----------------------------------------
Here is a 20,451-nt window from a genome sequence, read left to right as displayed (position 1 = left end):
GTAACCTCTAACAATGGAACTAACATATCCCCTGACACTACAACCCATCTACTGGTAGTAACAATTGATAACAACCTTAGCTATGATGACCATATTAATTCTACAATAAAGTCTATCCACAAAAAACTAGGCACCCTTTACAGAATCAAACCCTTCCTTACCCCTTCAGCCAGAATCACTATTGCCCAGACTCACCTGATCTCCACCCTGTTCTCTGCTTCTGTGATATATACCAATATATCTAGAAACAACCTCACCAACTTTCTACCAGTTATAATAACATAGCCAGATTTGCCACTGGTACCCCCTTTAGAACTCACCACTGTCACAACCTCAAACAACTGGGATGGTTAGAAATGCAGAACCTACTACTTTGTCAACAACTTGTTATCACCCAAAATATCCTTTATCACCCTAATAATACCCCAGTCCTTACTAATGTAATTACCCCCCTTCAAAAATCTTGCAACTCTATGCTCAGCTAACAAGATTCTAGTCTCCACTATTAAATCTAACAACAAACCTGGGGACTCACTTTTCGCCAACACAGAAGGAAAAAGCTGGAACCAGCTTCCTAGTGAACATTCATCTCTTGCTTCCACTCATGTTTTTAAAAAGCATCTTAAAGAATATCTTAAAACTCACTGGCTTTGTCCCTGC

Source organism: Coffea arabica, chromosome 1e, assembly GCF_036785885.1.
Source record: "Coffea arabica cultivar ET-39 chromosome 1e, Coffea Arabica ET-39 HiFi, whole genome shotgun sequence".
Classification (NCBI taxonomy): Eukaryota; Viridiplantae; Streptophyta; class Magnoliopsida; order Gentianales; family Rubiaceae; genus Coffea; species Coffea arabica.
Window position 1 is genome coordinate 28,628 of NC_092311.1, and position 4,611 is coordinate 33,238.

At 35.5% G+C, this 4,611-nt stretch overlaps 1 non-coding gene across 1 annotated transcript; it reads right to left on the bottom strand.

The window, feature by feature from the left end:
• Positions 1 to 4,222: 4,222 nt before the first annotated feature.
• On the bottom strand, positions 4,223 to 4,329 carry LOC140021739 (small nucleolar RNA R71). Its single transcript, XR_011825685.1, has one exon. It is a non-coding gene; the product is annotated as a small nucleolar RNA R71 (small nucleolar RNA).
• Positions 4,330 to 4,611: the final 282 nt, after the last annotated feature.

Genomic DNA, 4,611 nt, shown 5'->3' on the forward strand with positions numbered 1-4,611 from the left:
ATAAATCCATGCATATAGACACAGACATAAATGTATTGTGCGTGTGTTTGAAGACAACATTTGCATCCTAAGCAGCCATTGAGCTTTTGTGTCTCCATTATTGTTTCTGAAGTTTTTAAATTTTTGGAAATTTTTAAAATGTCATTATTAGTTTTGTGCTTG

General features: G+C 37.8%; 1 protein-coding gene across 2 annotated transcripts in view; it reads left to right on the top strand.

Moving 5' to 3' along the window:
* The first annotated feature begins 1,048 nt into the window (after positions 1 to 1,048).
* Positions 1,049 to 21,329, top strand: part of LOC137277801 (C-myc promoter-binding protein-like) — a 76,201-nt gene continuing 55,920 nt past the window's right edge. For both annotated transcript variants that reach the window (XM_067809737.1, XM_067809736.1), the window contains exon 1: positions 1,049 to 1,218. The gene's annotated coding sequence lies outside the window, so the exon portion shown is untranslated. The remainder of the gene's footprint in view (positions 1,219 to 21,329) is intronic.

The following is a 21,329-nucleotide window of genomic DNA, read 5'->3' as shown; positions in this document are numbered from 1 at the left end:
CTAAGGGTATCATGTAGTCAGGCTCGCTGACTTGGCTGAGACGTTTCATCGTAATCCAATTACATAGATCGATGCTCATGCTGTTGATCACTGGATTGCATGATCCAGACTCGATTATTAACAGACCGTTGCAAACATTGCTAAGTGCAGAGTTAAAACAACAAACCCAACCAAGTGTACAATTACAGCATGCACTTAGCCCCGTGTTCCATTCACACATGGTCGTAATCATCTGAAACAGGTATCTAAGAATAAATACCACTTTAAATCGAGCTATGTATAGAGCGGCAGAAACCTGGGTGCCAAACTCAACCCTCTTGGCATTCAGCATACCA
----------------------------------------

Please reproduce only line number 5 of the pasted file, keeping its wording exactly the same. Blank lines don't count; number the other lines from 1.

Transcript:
Classification (NCBI taxonomy): Eukaryota; Viridiplantae; Streptophyta; class Magnoliopsida; order Gentianales; family Rubiaceae; genus Coffea; species Coffea arabica.